But it’s the wildlife and the Big Five especially that visitors come to see and Kenya doesn’t disappoint. Don’t forget that the Masai Mara in Kenya and the Serengeti in neighboring Tanzania are host to possibly the greatest wildlife show on Earth during the annual Great Migration. It’s an event not to be missed if you’re in the region at the right time of year.
From the classic African savannah of the Masai Mara, to the mist shrouded mountains of the Aberdares, or the arid, scrubby, gnarly beauty of Samburu, and the stunning Rift Valley scenery of parks like Lake Bogoria and Lake Nakuru, the mesh of landscapes is as much of an attraction as their inhabitants.
Kenya may surprise, it may enchant, it may become an addiction but if you are up for a safari it rarely disappoints. Kenya has one of the oldest safari industry on the continent, and we believe that we run a smooth operation when it comes to safaris. We know that over the past 35 years of running this business most of our guests walk away happy and fulfilled, with many returning year after year.
As an Adventure travel company, we love going off the beaten track to share our love to go to the Masai Mara. I’ve been lucky to witness one of the biggest wildlife spectacles in the world here: the annual wildebeest migration. The timing for this is hard to predict exactly, but the Masai Mara offers some of the best all-year game viewing in a big eco-system. It is especially rewarding for big cats.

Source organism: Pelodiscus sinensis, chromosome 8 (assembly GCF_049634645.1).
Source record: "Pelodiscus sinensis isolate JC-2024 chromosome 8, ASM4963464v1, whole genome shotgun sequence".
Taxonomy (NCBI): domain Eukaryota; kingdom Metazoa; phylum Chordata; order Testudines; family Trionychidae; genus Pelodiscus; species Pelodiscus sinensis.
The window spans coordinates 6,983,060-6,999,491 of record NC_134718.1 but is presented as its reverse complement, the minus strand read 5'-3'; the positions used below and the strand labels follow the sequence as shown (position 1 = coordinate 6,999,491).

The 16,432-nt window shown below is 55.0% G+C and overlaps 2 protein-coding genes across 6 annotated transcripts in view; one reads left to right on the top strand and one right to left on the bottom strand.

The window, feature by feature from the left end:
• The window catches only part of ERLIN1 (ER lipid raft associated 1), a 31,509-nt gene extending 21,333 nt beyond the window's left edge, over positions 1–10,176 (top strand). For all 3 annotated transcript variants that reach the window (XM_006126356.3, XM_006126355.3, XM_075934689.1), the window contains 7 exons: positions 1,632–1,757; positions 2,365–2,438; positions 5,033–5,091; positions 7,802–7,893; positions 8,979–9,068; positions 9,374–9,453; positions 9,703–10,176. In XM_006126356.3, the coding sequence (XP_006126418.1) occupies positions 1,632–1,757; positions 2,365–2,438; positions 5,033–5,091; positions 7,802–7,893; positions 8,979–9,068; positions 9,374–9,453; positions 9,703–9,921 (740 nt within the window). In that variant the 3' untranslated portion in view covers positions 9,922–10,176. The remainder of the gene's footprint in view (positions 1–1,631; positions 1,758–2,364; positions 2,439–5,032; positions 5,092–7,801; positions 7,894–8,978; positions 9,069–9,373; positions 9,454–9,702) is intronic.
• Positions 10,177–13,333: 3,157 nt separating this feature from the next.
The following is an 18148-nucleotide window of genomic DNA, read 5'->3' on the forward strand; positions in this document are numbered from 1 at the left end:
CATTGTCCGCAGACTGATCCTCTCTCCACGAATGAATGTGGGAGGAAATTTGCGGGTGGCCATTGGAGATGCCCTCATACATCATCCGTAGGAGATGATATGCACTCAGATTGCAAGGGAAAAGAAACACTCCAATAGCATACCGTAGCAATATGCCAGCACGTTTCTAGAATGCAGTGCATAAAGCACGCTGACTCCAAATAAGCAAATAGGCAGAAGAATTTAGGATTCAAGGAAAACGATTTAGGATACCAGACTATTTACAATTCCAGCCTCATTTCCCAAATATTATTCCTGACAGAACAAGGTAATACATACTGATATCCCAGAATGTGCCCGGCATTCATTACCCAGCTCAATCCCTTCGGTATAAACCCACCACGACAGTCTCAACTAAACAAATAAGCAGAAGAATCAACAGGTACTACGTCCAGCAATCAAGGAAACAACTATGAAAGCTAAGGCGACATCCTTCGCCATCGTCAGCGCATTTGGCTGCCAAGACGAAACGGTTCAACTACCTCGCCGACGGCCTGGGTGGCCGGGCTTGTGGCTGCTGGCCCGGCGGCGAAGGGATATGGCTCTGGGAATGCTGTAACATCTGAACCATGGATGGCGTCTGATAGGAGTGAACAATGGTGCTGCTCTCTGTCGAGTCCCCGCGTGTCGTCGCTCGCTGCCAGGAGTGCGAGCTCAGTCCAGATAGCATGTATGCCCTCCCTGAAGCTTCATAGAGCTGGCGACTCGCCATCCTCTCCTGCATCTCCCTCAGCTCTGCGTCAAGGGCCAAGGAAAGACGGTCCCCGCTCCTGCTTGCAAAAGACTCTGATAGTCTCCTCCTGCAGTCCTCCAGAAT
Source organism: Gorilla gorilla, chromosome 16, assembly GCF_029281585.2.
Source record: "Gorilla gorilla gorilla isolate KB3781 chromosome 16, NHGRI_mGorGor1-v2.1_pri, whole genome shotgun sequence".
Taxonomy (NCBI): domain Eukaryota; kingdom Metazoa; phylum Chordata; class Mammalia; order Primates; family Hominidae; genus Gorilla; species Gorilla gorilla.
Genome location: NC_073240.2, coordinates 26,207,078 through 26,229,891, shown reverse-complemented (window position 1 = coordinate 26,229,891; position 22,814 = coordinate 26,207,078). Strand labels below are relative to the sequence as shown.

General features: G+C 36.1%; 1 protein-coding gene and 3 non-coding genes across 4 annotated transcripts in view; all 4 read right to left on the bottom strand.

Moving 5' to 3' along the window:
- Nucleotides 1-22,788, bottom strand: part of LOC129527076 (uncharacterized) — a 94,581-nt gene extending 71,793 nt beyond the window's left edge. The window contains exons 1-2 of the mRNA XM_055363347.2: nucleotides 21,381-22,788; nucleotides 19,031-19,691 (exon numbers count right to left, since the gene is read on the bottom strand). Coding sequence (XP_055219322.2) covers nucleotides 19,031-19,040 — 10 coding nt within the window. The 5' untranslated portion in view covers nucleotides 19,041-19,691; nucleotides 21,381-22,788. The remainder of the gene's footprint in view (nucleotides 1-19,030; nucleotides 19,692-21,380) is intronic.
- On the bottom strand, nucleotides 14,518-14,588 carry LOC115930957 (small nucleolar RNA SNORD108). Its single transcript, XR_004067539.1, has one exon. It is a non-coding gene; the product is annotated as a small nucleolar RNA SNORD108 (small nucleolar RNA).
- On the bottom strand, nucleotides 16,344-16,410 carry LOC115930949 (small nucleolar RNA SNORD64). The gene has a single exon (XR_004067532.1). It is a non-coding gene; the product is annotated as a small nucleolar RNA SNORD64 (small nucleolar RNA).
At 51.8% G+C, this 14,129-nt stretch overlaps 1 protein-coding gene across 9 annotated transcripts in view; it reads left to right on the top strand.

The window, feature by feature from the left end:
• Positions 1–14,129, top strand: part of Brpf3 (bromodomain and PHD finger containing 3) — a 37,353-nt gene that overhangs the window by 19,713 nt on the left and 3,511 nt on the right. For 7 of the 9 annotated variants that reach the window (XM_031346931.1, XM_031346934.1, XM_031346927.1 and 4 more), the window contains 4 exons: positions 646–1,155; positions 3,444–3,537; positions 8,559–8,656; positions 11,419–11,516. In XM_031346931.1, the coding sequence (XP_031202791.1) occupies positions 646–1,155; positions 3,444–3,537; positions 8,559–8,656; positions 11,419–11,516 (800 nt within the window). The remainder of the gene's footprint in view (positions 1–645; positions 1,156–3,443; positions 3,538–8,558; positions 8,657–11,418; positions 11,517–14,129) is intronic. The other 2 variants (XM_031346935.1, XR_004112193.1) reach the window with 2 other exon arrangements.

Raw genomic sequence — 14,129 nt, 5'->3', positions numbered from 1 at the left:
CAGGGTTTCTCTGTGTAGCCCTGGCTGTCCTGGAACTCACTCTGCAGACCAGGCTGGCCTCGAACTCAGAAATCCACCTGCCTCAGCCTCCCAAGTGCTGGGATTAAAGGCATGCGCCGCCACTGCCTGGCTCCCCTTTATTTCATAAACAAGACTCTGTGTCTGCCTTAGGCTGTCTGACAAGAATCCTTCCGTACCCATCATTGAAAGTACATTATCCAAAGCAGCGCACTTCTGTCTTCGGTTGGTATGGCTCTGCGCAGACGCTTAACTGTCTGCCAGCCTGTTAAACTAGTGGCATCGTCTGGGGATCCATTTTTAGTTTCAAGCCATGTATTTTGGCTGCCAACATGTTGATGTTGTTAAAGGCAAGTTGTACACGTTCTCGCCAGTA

Amboseli National Park with its big-tusked elephants is another one of my favourites. The Rift valley lakes in Kenya are some of the most accessible in East Africa, and seeing big flocks of flamingos in Nakuru National Park is another highlight. Deviating a little bit from the main tourist hotspots, I love going to Samburu National Reserve. This arid environment is home to many desert-adapted species, not easily seen elsewhere.
Some people might like to end their safari with some time on the beach, and Kenya’s Indian Ocean coastline is one of the finest. I’m not a beach person, but I love heading to some of the pristine coastal forests. Shimba Hills with its sable antelope and many forest creatures is excellent for birding as well.